American Renaissance

National Assocation for the Academic Censorship of People

Joseph J. Sabia,, Apr. 20

In April 1969, armed black students seized Cornell’s student union and threatened to shoot anyone who did not accede to their demands. In response, state police raided the building, arrested the criminals, and restored law and order on campus. Oh wait, none of that happened. Cornell’s pusillanimous administrators unconditionally surrendered to the thugs, pledged more affirmative action, and built a segregated dormitory. In the spring of 1969, Cornell died. And the rot of our decomposing institution still fills the air today, as evidenced by the Cornell NAACP’s recent push to censor the campus’ conservative newspapers — The Cornell American and The Cornell Review.

The armed takeover of Willard Straight Hall (WSH) was the defining moment in Cornell’s history. When University President James Perkins chose to appease criminal behavior in 1969, true academic freedom ceased to exist on this campus. The events of 1969 precipitated numerous riotous acts of hooliganism during the 1970s, '80s, and '90s. During the last decade alone, we saw the 1993 Day Hall takeover, the 1997 Cornell Review burning, and the 1998 Barton Hall invasion.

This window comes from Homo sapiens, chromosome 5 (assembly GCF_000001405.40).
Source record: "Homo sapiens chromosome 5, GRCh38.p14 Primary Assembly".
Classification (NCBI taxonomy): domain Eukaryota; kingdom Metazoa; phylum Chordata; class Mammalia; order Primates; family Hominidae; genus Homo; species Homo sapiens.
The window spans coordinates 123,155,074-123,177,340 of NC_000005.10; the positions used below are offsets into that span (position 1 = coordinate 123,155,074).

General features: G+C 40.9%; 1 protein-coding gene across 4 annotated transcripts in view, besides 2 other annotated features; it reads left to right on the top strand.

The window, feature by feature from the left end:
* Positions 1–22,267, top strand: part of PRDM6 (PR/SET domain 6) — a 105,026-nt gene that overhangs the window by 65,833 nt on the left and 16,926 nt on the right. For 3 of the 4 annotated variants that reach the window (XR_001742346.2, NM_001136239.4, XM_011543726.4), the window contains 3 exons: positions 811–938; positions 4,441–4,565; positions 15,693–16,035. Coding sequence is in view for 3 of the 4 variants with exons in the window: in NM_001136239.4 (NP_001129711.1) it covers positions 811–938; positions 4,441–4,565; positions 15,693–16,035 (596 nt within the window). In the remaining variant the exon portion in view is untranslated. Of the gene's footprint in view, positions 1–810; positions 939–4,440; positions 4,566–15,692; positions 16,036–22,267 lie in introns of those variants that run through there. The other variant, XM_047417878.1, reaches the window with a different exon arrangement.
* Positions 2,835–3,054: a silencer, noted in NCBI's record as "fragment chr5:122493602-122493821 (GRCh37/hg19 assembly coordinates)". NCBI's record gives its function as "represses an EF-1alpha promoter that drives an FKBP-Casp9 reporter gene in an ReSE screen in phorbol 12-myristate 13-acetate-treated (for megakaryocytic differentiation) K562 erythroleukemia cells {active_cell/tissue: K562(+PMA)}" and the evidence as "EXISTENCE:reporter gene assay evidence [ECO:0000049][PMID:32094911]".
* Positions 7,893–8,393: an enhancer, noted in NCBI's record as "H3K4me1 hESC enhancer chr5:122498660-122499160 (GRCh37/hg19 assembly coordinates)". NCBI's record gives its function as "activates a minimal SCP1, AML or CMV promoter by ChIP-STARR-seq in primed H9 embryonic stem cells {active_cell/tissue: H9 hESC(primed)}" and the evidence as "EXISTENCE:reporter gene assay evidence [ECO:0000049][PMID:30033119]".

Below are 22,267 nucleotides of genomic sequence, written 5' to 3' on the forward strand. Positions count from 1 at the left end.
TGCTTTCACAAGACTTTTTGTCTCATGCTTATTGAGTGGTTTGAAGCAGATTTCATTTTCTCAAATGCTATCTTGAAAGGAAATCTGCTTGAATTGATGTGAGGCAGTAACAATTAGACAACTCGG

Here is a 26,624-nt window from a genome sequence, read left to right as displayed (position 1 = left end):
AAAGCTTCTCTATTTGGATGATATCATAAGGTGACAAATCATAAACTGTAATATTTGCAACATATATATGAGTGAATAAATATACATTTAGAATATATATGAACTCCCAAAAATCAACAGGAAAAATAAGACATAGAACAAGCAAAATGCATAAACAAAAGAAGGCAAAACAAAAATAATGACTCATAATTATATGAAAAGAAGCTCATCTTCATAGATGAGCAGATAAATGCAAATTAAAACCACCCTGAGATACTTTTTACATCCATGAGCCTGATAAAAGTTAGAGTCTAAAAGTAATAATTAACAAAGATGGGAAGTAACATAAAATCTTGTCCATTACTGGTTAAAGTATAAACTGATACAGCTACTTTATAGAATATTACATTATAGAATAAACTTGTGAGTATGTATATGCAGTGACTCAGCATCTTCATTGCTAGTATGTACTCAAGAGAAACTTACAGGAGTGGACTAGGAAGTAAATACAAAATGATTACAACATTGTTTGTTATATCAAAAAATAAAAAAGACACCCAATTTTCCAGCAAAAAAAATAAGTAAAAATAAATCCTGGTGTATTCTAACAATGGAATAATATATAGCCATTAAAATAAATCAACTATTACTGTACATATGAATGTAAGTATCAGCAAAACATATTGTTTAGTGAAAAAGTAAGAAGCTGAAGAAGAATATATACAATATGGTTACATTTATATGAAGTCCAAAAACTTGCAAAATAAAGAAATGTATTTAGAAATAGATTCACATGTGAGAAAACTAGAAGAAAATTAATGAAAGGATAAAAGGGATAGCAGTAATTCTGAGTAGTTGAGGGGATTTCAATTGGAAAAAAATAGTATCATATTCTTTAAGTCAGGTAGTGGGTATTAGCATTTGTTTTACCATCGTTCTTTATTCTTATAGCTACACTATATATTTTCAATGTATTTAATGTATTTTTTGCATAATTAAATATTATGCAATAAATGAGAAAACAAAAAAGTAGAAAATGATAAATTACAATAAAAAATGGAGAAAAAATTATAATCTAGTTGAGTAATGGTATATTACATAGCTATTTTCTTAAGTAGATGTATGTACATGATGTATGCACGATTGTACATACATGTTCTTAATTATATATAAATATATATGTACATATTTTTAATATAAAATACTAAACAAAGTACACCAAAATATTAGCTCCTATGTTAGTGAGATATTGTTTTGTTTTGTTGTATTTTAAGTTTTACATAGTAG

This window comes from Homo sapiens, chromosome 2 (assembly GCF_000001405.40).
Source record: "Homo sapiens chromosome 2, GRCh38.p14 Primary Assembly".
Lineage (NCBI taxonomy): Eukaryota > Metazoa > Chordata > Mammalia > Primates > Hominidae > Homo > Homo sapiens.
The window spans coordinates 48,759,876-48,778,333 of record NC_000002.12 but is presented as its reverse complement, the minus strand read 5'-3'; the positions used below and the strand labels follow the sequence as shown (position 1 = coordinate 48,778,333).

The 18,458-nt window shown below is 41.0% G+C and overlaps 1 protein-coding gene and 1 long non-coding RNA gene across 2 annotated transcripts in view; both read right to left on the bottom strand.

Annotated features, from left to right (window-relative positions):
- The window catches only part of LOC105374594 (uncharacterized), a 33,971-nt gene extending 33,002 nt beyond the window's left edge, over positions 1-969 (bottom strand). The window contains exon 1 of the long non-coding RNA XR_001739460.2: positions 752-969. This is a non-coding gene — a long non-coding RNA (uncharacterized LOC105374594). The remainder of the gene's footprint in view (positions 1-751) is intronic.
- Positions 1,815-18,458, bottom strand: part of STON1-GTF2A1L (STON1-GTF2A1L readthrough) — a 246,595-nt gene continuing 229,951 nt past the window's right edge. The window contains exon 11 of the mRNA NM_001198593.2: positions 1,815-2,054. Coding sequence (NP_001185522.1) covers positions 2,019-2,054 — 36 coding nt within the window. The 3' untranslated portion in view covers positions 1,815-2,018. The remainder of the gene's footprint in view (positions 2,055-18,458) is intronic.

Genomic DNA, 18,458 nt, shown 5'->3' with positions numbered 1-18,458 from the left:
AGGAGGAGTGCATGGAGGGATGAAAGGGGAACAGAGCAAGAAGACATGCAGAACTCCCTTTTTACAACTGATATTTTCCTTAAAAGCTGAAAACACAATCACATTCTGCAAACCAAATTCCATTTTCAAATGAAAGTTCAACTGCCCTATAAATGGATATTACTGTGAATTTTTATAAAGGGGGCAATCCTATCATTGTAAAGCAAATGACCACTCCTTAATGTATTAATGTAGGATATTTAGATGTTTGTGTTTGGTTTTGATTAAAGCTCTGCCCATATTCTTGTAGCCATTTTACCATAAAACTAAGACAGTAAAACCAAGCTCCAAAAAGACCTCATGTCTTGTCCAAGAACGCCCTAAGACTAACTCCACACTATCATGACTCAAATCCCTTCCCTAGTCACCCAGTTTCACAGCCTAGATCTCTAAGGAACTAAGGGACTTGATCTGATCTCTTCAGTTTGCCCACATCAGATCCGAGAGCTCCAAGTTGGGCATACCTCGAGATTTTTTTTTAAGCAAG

Over the last 35 years, Cornell has consistently chosen to endorse leftist militancy over fulfilling its chief obligation to students and faculty — facilitating a vigorous free marketplace of ideas. Whenever left-wing student radicals encounter conservative ideas, their instinct is always to riot and censor. Fearing their side will lose if forced to participate in an open debate, they stage wild protests and seek to shut down opposing viewpoints. And why not? Cornell gave them carte blanche in 1969.

Last week, the NAACP circulated petitions around campus that called for the revocation of student funding from The Cornell American and The Cornell Review. They demanded that the staffs of each newspaper be hauled before the judicial administrator to be charged with “bias-related” infractions and called for financial audits.